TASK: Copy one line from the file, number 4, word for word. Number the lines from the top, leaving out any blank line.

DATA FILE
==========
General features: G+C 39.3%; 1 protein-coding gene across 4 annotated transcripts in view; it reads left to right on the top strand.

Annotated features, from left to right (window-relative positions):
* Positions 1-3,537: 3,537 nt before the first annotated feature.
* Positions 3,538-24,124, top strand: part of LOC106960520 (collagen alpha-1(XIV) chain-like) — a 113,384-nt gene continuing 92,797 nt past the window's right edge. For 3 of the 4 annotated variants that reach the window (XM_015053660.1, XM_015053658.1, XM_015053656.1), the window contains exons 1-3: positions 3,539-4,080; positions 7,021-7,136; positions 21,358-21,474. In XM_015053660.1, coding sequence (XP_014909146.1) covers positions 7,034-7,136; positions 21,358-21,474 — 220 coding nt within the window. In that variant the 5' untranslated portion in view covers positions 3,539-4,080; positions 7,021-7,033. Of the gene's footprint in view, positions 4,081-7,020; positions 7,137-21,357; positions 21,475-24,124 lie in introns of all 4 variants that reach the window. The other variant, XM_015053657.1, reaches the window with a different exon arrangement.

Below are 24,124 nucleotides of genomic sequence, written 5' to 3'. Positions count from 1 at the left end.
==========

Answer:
* Positions 3,538-24,124, top strand: part of LOC106960520 (collagen alpha-1(XIV) chain-like) — a 113,384-nt gene continuing 92,797 nt past the window's right edge. For 3 of the 4 annotated variants that reach the window (XM_015053660.1, XM_015053658.1, XM_015053656.1), the window contains exons 1-3: positions 3,539-4,080; positions 7,021-7,136; positions 21,358-21,474. In XM_015053660.1, coding sequence (XP_014909146.1) covers positions 7,034-7,136; positions 21,358-21,474 — 220 coding nt within the window. In that variant the 5' untranslated portion in view covers positions 3,539-4,080; positions 7,021-7,033. Of the gene's footprint in view, positions 4,081-7,020; positions 7,137-21,357; positions 21,475-24,124 lie in introns of all 4 variants that reach the window. The other variant, XM_015053657.1, reaches the window with a different exon arrangement.